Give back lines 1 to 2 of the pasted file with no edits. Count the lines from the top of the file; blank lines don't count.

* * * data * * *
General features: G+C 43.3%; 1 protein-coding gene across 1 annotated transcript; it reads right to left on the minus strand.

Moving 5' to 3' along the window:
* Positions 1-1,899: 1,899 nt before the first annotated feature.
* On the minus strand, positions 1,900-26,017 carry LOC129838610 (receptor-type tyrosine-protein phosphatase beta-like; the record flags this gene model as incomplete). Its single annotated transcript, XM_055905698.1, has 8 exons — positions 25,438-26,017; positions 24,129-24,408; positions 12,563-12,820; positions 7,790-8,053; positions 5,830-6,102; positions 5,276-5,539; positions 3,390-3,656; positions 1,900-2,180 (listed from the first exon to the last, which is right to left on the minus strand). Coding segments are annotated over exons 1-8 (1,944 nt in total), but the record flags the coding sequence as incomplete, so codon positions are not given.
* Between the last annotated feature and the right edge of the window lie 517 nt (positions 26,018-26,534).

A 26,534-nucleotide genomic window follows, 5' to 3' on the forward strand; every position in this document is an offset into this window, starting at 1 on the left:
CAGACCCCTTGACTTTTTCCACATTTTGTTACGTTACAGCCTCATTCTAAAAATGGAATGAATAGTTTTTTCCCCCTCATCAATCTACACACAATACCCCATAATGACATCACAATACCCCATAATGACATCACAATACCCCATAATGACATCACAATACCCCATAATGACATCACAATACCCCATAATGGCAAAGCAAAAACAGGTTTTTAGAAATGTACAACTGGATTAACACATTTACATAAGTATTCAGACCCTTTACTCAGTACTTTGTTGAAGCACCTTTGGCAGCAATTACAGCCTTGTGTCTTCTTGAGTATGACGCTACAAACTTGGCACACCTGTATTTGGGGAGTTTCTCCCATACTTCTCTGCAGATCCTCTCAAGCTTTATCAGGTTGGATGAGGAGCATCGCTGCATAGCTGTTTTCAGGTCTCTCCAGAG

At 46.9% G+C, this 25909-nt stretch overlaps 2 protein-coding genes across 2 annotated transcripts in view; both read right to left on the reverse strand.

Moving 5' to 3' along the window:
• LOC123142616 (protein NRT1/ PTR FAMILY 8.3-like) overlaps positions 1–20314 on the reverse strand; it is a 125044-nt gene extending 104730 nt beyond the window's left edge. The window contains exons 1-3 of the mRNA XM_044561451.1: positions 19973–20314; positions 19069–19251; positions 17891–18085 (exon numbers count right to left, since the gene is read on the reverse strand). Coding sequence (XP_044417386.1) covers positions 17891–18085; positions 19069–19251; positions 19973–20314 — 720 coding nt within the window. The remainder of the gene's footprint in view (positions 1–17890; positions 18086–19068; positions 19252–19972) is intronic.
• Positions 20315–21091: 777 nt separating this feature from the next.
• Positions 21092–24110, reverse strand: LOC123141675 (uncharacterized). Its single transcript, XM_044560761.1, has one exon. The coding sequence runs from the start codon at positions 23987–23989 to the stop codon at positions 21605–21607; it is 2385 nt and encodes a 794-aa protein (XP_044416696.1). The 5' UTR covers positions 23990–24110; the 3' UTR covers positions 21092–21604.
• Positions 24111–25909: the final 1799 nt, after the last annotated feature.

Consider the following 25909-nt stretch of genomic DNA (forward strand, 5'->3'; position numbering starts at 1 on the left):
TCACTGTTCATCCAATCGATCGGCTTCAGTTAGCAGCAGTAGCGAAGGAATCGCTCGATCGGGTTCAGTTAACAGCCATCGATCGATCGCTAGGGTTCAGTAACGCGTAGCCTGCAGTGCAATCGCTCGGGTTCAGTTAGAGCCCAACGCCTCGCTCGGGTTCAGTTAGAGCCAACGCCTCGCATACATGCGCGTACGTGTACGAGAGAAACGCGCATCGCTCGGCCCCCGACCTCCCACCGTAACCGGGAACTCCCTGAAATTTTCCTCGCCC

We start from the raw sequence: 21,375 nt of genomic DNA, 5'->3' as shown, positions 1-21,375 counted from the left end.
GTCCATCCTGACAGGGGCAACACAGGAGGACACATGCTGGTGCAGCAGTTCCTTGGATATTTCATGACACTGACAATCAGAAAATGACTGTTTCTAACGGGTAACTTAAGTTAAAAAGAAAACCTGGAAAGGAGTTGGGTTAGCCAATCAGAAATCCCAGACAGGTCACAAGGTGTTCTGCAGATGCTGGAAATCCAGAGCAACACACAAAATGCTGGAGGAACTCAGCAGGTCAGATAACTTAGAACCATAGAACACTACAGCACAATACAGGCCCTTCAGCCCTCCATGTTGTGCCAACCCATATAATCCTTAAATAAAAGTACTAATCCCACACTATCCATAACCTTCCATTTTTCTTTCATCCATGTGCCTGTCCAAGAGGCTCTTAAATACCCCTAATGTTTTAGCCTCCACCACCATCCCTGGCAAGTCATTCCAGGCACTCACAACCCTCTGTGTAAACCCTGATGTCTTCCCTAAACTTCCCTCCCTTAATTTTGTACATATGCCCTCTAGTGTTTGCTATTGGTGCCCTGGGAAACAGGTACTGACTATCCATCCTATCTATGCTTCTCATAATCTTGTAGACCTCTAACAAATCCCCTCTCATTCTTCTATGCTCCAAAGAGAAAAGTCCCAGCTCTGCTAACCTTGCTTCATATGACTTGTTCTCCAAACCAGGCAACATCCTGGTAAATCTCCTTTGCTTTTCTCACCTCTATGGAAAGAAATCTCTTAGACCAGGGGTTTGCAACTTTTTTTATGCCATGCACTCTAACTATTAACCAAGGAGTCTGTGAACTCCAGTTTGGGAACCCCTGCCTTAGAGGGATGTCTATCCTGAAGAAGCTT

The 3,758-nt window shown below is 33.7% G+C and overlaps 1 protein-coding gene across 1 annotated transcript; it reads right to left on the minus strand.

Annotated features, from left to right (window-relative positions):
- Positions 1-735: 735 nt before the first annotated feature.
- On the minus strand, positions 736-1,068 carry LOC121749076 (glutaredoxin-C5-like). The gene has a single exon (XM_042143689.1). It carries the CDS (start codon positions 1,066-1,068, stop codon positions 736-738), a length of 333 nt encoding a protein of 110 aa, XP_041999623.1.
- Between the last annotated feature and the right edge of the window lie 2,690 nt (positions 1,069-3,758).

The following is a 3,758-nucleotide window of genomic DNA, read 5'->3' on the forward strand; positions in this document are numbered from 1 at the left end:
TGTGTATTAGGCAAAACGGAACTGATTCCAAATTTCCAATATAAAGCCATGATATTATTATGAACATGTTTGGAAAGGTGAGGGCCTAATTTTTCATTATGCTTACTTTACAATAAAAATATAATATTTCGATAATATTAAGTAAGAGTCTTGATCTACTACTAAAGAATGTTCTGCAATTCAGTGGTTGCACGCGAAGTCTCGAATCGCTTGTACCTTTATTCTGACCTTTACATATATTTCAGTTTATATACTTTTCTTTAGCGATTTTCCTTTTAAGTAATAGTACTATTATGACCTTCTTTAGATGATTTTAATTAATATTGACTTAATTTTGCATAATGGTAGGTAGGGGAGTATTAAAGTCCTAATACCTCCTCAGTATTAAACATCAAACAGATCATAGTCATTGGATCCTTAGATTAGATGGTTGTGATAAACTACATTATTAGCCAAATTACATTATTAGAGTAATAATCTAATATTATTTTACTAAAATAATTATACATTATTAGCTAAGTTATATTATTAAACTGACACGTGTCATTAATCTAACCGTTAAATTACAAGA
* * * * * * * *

General features: G+C 43.3%; 1 protein-coding gene across 1 annotated transcript; it reads right to left on the minus strand.

Moving 5' to 3' along the window: